5. Describe your voice? My first instrument is my voice. As I mentioned, there is no other instrument in the world that is inside the human body. I’m a soprano and have a five-octave range. It takes a lot of daily practice to keep my instrument in shape. That means no smoking, drinking, excessive shouting and, of course, caution when I’m exposed to extreme weather conditions. People have told me that my voice is reminiscent of some of the great singers of this decade. Feedback like that never gets old! I just try my best to take care of my voice so I can share it with others for another 30 years.
6. What are your fondest musical memories? In your house? In your neighborhood or town? My fondest musical memories go way back to when I was growing up in Missouri City, Texas. My parents used to play all types of music on record players. They’d play 45s and vinyl albums. We didn’t have cds or mp3s in the 80s. On Sundays, we’d clean the house together and cut on our favourite jams. My father would play blues legends like Bobby “Blue” Bland and my mother would play pop ballads by Michael Bolton. It was always a good time. Performing with my sister, Judith Franklin, was also really special. Growing up, we performed in countless talent shows and competitions. We would always get first or second place. She’d get first place and I’d get second place or vice versa. We formed girl groups and performed throughout the Houston area. Our favourite song to sing together was “Count on Me” by Whitney Houston and CeCe Winans. She has a magical voice that everyone will hear on a Broadway stage very soon
7. Do you get nervous before a performance? I tend to get normal butterflies before a performance though I’ve always believed in the Law of Attraction. If I release positive energy and think great thoughts, I believe the same type of energy will come back to me. Think of a boomerang. If you throw a boomerang out with the right intentions and energy, it’ll come back to you in the same manner. Usually, the result for me will be a solid performance. And besides, what will be will be. Sometimes things happen which are simply beyond my control.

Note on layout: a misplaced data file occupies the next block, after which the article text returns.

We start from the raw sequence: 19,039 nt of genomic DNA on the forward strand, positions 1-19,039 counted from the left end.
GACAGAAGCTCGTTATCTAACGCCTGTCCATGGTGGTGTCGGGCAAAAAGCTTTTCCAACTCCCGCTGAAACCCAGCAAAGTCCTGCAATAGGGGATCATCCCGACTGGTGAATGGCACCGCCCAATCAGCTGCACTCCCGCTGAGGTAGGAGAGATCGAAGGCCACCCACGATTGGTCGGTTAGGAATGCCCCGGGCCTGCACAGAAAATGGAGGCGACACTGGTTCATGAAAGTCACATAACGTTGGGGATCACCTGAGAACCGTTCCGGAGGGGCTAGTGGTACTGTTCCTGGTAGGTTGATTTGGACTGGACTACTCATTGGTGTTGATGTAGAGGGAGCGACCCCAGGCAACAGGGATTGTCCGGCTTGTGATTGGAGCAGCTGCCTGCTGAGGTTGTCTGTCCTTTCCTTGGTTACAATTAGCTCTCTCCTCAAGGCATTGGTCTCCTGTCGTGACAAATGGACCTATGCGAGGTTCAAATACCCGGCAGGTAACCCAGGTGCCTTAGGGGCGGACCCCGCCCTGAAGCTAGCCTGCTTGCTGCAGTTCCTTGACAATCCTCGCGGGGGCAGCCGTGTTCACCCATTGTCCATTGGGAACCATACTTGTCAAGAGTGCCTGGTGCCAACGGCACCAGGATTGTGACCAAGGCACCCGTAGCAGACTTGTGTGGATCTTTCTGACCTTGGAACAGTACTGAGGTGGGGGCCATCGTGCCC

8. How often and for how long do you practice? I practice singing at least 3 hours each day, including a good warm-up and studio recording. If I am rehearsing with the band, which consists of Randy Francisco, Ian Cenicio, and Alap Abooty, I could practice for 5+ hours a day. For the most part, I’m practicing everyday in some capacity for at least 3 hours.
9. What do you practice – exercises, new tunes, hard tunes, etc.? Practicing involves warm-ups, rehearsals, recording demo references of new songs, and in-studio recordings. Sometimes there is a combo of all four.
10. What inspires you? Life inspires me. My new project, Cheers to Life, is inspired by my life and the stories people have told me. The songs were all written about life’s checks and balances. You’ll hear songs about discovering your purpose, temptation, sorrow and joy. Life has a brilliant way of showing us that we should always make room for the unexpected. We’ll eventually get where we want to go, but our journey will probably be different than the one we expected.
11. How do you balance your music with other obligations –friends/family etc? I have a personal priority rule. My husband actually swears by this rule. It made so much sense once I implemented it into my daily activities. On Saturday, I make a list of all the activities I have planned for Sunday through Thursday. Then, I prioritize the list until the most important tasks are at the top of the list and the less important ones, like booking a manicure, are at the bottom. There are more organizational tasks after that, but once the list is organized I can take a look at it throughout the week and check off completed tasks to see exactly what else I have to do. It’s either this way or I’ll have Post-it notes everywhere! I also have to make time to chat with my family in the U.S. and my friends abroad. That’s always at the top of the list.